Aryan Nations Parade - Coeur d'Alene, Idaho July 18th 1998
A demonstration of Free Speech in the USA
The Aryan Nations, a white separatist religious group that is headquartered in
Hayden Lake, Idaho, held a parade through the center of Coeur d'Alene Idaho this
morning to champion their cause for the formation of a white separatist homeland in the Inland Pacific Northwest. I attended this parade with Alex Moskalyuk, our guest student for the summer who is visiting us from Ukraine, to show Alex an example of free speech in practice in the United States.

The parade took place on schedule at 10:00 am with ninety-two marchers for the Aryan Nations. Most of them were carrying flags and following behind their leader, the Rev. Richard Butler, who was leading the parade in his jeep. The marchers' stated intention was to simply march without reacting to the crowd, and they appeared to be fairly successful in this. The vicious verbal attacks were coming from the spectators. Clearly, the locals were feeling threatened by this motley group as they cleared the streets of all vehicles, closed most of the businesses, lined the entire parade route with crime scene tape, and brought in 125 policemen to defend 92 marchers. The combination of police in riot gear everywhere, the news crews from all over the globe, and the roar of the helicopter in the air overhead produced an atmosphere resembling a movie version of a police state.

Before the parade started I found myself standing next to two young men who said that they had driven over from Seattle to march in the parade, but were denied the opportunity to do so without abandoning their backpacks. Thus, they were standing on the sidelines. I could not avoid hearing the interview of one of these men by a newsperson from a Moscow Idaho radio station. It was clear to me that they were taking a separatist, not supremacist position on the racial issue. When the marchers came past, the two were standing in silence with the Nazi raised arm salute.

I also had the opportunity to listen to a television reporter that was live on camera describing the activities. It seemed to me unfortunate that the reporter did not just report the facts of what was happening, but felt compelled to put a subjective spin on it by adding phrases such as "this madness."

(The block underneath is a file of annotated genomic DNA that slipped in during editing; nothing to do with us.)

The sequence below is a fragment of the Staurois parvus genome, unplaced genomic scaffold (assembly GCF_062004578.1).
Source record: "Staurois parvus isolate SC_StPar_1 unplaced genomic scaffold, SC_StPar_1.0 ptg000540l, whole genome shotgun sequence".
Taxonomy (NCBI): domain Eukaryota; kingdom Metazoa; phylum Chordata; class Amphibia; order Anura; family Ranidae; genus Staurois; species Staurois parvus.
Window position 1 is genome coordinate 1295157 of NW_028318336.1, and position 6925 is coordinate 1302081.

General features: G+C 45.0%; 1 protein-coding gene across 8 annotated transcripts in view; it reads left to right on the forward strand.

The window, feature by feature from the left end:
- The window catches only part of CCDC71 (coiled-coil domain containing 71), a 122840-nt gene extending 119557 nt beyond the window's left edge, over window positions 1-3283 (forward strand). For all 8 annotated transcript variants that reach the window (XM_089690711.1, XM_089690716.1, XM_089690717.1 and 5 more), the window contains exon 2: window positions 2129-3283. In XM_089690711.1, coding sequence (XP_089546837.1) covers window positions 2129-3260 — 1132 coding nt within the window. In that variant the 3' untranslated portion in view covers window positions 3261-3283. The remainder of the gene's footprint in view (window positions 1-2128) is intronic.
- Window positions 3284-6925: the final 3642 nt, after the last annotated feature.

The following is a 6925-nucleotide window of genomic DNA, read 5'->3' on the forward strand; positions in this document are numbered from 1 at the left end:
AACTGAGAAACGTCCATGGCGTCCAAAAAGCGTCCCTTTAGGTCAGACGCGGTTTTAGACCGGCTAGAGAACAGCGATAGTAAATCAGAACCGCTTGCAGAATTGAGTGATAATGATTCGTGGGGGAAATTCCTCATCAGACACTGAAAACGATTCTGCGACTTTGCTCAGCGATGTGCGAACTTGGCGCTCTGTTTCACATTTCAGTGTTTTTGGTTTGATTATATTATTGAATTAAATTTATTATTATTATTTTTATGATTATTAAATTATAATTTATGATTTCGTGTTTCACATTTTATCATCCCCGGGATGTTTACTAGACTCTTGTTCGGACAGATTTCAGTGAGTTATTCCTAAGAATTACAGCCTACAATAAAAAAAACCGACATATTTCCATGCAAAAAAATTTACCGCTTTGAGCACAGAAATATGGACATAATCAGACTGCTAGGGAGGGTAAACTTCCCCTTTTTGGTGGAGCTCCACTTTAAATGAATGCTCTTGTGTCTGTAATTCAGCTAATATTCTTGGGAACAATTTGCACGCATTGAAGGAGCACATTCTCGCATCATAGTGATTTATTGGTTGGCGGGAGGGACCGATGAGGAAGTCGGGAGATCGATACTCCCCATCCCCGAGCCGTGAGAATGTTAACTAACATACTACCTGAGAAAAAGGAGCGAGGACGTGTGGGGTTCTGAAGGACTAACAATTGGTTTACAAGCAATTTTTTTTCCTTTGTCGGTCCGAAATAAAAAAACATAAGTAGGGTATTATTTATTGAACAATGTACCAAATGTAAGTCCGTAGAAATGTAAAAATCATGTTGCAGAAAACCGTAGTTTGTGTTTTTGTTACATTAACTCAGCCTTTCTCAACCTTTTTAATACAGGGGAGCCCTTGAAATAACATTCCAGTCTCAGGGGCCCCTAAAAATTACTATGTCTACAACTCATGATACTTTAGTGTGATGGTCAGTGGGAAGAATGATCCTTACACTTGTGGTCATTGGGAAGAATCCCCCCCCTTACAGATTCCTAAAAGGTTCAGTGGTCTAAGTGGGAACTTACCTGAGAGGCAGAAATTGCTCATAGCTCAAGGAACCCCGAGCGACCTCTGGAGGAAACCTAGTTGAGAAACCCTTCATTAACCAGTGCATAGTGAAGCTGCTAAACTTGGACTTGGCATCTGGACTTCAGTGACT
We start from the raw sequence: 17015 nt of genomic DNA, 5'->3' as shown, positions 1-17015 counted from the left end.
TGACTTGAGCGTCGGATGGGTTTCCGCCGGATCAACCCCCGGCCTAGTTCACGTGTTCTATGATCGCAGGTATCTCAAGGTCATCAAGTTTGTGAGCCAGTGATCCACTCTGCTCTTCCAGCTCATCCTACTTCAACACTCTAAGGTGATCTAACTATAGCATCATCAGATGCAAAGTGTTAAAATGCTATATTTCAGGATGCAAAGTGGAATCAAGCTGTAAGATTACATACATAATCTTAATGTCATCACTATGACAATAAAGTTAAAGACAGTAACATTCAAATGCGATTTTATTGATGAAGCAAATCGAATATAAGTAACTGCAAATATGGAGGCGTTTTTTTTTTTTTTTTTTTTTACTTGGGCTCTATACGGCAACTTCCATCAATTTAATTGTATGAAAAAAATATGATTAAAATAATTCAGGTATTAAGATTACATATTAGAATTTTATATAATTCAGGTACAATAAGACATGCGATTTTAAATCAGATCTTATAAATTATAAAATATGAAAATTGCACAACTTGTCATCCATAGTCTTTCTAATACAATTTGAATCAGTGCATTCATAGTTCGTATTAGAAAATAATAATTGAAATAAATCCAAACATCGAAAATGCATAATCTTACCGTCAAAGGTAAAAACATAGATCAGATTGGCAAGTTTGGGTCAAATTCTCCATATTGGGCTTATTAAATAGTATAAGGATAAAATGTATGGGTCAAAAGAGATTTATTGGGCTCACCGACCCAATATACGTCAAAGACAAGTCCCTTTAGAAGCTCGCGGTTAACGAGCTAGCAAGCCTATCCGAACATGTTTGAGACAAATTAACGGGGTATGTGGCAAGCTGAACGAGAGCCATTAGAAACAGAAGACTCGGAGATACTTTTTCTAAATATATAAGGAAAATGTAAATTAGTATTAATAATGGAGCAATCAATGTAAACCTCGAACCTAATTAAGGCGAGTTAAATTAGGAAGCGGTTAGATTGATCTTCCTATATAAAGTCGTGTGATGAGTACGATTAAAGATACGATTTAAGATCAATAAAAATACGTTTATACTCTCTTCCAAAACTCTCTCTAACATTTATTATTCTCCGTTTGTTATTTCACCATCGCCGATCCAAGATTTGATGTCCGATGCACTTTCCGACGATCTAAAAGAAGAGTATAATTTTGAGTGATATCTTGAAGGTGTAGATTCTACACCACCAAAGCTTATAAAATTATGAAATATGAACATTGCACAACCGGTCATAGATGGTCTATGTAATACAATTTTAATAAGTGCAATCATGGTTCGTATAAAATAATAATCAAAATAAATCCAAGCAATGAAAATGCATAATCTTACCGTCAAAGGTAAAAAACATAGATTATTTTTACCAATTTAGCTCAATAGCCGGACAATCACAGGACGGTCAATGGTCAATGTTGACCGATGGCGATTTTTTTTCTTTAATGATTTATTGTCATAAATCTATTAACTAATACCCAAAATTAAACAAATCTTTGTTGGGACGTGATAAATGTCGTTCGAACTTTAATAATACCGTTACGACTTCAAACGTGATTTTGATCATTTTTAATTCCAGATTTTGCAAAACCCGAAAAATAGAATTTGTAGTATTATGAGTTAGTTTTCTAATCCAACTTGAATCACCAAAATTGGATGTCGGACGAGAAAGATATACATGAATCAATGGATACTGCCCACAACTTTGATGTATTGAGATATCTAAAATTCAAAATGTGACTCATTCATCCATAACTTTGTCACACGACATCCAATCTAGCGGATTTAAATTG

The Nazi supremacist ideas combined with religious zealotry become pretty scary to most folks. The "Silent Brotherhood," which the news media called "The Order," was a spin-off from the Aryan Nations into crime and assassination plots in the past, so these folks must be taken seriously. Please note that Butler and his church did not approve of the crime spree and assassination. Yet, based upon the behavior of the protesters and others in the crowd, I found the folks that were protesting to be even scarier than the marchers. Clearly the bulk of the protesters did not subscribe to the theory that "I disagree with everything that you have said, but I will defend your right to say it." Seems that their theory is that if you disapprove of someone, it's OK to indulge in a shouting match and prevent them from being heard. One group chanting "Butler you're a liar, we'll burn your butt." People with signs saying "Smash the Aryan Nations," even more vicious threats, and ironically, some Gay/Lesbian types chanting "White Power Sucks."

Please understand that I do not support or applaud the Aryan Nations. But, many brave Americans have sacrificed their lives in war to assure that the Aryan Nations, and any other group has the right to free speech in this country. Surely, we are clever enough to figure out that in a hate contest, matching hate with more hate results in unending evil such as that which we have seen in Northern Ireland and Palestine. Yes, I understand the sobering fear that is launched by "hate crimes." The difficulty is, where do you draw the line between "hate crime,"... "really don't like" crime, and just plain old "crime" crime? It seems to me that most of the protesters' intention was to ratchet up the level of hate, not to end it.

I was somewhat astonished when a Coeur d'Alene policeman informed a woman in front of me that if she used another swear word she would be arrested. Her offense was having called one of the Aryan Nations marchers an "asshole." Excuse me, but I thought that the asshole… an essential part of the human anatomy was a fairly apt and colorful appraisal of her sentiment. I was sort of hoping that she would use the expletive again so that I could see if she really would be arrested.

I am reminded of the time during the Vietnam War when Vice President Spiro Agnew came to Spokane to speak at the Parkade Plaza. A college student in the crowd shouted out the words "war-monger" and was immediately hustled off to jail by the police for disturbing the peace. At the time I thought that war-monger was a label that was appropriate to the occasion. Later actions by Agnew led me to the conclusion he was perhaps the most corrupt Vice President the US has ever experienced.

So, the police departments spent $125,000.00, so that a rather motley religious group with Nazi ideas, could march down the street in safety. Good! I'm pleased to report that no matter how nutso or bizarre your political or religious ideas may be, you still have the right to express them in this country. If your skin is black, brown, red or white… if your religion is Jewish, Muslim, Christian, or Tasmanian devil worshiper… its OK. You will be safe in Coeur d'Alene, Idaho and you will be free to express your views using our constitutionally protected FREEDOM OF SPEECH! --
Will Murray